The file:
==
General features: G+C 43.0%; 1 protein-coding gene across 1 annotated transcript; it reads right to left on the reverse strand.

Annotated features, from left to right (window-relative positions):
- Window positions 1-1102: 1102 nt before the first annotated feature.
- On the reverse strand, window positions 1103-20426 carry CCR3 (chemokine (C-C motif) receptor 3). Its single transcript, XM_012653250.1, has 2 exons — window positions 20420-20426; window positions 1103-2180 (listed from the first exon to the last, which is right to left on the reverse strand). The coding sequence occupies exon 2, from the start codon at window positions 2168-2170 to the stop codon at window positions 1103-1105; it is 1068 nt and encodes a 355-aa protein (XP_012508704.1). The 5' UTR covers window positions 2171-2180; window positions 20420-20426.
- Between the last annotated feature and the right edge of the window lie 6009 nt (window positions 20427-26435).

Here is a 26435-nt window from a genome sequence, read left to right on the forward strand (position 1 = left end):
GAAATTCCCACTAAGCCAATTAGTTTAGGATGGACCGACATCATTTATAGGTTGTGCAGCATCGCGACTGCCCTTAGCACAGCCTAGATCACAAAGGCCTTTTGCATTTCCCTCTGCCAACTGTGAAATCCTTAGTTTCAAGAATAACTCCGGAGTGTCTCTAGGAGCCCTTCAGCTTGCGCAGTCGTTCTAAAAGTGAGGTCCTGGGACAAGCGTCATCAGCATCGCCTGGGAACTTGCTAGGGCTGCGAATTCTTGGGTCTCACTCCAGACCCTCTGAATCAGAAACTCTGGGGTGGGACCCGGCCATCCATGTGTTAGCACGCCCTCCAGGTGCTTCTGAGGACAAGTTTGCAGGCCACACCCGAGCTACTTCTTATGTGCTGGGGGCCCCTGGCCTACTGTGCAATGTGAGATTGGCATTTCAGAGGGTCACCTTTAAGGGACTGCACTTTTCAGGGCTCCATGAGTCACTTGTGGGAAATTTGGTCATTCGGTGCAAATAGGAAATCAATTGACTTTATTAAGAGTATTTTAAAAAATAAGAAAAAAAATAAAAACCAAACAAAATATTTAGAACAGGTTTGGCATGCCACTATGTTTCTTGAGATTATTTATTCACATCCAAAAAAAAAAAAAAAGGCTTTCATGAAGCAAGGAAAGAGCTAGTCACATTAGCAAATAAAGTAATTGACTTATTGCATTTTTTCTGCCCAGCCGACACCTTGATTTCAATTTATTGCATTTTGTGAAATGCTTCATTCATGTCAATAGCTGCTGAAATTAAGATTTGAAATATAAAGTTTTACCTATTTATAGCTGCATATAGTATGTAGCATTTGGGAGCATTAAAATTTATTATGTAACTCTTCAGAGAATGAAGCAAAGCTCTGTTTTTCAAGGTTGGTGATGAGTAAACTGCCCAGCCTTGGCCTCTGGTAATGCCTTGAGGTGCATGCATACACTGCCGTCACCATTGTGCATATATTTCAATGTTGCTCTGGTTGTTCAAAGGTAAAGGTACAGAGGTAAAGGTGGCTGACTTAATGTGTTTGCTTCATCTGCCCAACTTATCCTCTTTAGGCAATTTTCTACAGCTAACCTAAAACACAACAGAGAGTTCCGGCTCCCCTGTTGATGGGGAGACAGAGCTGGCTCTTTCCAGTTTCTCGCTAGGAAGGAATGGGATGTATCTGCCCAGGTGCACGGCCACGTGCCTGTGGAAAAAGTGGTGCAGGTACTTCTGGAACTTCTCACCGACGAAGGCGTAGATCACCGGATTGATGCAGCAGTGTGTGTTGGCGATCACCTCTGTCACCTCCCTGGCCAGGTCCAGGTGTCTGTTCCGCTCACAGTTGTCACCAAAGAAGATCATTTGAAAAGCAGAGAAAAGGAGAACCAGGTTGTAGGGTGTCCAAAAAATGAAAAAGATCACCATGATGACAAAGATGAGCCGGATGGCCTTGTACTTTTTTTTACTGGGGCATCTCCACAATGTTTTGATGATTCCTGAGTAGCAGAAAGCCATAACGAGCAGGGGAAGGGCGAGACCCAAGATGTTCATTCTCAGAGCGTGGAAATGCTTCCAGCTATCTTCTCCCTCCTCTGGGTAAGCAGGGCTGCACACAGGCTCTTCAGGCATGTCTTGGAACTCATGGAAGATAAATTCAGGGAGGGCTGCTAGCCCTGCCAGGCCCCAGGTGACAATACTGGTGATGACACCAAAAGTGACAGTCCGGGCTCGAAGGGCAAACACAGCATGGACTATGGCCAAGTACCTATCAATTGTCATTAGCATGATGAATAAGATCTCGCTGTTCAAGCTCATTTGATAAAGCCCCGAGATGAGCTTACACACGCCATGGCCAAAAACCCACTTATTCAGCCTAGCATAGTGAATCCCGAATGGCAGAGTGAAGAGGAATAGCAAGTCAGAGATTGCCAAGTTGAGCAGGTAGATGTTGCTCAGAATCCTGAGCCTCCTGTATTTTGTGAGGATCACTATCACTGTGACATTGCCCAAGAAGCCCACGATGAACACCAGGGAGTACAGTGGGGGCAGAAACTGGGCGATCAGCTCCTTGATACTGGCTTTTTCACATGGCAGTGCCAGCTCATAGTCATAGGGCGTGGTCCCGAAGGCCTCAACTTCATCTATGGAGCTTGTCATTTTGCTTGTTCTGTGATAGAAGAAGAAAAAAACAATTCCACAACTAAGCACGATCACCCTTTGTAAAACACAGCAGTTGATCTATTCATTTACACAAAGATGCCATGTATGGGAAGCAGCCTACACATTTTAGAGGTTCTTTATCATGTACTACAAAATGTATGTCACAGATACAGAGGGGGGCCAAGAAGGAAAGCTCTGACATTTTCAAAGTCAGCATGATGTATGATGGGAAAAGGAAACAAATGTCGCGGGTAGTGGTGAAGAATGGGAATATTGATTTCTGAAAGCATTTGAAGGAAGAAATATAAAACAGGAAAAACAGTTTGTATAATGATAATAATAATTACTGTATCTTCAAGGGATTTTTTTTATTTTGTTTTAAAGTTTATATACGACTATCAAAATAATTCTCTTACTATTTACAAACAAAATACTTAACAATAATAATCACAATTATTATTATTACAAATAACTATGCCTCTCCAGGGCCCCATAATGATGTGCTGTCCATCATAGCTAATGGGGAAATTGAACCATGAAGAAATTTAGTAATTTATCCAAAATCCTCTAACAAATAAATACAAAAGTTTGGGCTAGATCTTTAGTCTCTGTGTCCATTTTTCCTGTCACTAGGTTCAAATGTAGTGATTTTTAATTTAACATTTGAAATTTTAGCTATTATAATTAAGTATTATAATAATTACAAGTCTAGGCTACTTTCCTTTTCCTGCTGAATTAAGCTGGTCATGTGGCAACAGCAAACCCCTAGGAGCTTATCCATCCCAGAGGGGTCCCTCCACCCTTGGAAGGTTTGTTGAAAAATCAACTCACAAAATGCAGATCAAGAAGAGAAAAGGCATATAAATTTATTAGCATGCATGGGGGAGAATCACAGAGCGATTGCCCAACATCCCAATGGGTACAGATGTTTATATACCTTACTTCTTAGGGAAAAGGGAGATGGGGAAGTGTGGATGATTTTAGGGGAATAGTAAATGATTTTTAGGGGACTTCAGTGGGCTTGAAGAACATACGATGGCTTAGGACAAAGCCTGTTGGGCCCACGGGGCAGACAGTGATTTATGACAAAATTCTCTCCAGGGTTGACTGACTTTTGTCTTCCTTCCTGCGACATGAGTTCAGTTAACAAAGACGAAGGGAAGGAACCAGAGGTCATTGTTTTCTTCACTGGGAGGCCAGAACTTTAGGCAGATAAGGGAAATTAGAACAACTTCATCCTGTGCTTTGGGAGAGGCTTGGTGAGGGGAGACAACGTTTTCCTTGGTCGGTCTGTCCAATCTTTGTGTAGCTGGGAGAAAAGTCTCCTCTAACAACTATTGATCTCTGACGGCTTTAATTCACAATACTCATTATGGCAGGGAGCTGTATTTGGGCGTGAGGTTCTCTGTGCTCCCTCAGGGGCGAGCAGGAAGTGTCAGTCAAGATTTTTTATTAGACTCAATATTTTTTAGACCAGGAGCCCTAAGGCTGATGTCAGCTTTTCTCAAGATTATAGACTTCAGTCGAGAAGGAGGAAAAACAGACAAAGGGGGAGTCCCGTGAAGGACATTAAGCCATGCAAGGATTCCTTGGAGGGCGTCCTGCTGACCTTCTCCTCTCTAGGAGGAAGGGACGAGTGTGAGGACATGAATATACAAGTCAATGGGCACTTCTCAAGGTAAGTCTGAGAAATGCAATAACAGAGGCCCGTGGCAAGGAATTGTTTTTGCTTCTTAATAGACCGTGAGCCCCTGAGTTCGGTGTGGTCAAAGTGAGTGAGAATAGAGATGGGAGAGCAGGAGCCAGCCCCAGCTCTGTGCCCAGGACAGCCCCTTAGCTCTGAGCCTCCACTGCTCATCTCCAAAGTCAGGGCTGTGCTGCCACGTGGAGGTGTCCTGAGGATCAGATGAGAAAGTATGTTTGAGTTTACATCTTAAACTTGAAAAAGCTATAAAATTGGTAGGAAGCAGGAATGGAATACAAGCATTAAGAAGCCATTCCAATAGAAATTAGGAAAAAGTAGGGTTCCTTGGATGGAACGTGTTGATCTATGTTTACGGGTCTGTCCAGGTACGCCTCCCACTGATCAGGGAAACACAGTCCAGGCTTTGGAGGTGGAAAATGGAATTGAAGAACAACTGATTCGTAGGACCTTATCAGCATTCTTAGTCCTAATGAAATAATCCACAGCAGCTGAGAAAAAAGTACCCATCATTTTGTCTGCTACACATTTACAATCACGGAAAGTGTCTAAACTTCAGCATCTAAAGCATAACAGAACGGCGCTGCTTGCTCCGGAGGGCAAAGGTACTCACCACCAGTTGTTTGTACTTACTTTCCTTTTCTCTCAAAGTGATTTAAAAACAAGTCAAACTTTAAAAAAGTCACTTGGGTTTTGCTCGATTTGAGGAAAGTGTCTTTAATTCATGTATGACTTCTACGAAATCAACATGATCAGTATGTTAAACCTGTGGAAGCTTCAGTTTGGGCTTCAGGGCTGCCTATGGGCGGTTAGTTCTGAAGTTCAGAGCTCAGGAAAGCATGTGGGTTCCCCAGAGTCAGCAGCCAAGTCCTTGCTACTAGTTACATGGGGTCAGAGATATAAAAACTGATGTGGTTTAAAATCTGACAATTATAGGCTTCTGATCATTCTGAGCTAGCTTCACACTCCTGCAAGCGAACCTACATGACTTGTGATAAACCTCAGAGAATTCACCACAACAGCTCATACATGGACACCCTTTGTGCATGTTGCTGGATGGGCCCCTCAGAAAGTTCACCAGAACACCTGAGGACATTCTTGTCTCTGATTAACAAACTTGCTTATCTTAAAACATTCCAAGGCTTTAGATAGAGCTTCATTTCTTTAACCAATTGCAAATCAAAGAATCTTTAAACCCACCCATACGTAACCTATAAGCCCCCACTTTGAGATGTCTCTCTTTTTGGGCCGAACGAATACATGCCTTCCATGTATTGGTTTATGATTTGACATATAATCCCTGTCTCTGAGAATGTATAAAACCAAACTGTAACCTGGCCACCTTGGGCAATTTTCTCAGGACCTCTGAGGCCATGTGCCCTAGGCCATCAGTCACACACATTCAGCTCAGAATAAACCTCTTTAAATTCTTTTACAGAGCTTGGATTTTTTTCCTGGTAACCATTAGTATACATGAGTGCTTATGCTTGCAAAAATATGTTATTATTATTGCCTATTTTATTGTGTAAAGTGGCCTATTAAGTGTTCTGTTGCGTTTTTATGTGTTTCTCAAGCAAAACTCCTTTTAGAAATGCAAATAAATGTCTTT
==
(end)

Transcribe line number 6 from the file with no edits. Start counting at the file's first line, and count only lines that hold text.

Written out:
Here is a 26435-nt window from a genome sequence, read left to right on the forward strand (position 1 = left end):